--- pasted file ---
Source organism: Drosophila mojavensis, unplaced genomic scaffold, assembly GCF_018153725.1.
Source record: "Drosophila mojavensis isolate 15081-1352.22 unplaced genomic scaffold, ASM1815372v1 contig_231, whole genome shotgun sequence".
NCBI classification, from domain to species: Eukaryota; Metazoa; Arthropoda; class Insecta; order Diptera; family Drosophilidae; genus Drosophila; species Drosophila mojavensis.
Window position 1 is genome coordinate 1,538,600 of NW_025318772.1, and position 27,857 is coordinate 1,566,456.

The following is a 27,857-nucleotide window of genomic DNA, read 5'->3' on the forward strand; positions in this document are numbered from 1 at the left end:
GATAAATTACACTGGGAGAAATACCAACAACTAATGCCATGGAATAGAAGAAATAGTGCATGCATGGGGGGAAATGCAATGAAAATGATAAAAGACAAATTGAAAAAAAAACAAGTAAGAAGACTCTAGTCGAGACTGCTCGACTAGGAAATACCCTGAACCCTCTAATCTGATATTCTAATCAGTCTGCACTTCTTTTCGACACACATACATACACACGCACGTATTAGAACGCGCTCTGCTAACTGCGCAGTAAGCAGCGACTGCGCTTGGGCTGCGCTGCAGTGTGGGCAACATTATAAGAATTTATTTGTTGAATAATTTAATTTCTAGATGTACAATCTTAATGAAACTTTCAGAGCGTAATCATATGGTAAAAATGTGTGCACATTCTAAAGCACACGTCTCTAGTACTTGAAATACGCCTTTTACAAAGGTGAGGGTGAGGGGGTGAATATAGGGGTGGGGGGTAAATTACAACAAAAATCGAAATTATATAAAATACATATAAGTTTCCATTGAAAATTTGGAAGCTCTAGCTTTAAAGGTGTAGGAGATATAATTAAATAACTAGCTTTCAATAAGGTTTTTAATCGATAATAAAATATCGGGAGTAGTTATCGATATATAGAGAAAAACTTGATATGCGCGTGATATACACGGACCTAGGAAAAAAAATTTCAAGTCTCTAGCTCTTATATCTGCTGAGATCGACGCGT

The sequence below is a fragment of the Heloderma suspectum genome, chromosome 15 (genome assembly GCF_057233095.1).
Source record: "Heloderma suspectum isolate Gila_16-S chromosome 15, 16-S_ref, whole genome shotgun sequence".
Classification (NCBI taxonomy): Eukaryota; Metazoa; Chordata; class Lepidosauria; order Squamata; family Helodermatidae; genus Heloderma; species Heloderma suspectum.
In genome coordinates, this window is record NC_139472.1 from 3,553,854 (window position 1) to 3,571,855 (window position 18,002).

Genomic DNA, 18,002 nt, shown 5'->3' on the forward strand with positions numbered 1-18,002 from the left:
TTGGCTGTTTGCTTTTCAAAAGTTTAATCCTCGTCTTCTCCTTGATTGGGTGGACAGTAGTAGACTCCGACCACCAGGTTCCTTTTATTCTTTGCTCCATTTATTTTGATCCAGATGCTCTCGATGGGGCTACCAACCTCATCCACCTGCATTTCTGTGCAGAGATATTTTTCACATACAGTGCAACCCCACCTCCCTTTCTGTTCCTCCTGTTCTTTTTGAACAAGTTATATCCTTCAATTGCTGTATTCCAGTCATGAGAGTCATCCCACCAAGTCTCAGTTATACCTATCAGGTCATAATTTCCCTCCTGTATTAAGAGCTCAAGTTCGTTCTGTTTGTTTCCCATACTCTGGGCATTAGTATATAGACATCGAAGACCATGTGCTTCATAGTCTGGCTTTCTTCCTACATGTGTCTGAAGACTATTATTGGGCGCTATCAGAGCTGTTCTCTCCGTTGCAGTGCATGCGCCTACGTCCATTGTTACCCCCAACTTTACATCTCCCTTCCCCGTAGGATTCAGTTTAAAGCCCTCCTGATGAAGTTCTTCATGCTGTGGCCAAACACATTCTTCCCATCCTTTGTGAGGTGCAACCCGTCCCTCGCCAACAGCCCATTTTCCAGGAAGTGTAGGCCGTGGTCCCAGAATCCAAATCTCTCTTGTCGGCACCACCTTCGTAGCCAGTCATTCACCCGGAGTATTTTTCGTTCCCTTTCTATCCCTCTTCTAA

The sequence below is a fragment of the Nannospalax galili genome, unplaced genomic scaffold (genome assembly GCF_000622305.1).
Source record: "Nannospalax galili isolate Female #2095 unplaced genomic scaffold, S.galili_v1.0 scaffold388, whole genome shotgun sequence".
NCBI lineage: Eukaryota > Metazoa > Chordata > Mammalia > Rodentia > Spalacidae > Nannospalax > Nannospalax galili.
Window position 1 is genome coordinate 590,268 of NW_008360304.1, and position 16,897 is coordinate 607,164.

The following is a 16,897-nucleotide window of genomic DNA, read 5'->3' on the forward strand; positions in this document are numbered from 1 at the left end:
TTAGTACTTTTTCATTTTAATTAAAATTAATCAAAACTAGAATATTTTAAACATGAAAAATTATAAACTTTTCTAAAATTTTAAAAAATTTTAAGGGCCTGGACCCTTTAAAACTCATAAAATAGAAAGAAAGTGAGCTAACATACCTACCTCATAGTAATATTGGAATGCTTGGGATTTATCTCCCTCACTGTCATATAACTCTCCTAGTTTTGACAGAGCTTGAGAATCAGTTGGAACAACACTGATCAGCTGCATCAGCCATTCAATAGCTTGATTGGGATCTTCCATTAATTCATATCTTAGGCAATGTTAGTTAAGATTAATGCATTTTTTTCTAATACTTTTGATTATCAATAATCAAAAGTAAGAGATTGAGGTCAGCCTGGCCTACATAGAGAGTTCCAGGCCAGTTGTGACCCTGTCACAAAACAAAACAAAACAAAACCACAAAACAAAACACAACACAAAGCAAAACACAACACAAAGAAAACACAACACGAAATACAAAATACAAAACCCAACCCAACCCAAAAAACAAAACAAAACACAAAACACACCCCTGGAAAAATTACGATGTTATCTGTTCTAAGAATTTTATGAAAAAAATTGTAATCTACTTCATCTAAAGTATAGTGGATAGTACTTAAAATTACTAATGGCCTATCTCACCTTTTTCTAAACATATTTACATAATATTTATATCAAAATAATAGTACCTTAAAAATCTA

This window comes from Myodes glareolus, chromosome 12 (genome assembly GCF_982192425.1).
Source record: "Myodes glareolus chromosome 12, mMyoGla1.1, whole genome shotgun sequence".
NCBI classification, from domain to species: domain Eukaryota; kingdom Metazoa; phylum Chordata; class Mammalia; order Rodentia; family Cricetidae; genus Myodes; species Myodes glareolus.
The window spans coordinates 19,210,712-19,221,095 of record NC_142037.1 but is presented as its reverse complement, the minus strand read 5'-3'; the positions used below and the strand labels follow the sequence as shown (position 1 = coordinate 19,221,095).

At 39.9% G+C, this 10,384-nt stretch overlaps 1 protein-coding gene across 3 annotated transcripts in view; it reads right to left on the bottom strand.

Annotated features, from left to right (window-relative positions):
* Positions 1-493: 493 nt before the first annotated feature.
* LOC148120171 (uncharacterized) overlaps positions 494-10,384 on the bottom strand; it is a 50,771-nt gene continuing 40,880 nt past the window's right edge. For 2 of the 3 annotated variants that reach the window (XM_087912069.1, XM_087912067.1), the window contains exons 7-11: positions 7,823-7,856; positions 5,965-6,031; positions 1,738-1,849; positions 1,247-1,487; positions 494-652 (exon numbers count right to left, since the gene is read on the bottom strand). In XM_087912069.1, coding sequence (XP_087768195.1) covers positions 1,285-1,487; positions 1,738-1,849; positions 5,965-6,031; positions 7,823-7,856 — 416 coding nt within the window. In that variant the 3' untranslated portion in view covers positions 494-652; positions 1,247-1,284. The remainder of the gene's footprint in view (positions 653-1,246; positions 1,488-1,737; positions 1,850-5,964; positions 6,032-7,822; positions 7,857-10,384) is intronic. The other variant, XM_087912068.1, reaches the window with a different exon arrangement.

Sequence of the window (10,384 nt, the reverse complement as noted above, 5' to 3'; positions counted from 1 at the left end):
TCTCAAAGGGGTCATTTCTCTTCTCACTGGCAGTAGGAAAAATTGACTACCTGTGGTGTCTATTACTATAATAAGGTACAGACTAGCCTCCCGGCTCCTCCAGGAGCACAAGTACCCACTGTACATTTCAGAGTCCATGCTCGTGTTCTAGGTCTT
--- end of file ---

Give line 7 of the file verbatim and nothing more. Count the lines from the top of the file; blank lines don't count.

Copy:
The sequence below is a fragment of the Heloderma suspectum genome, chromosome 15 (genome assembly GCF_057233095.1).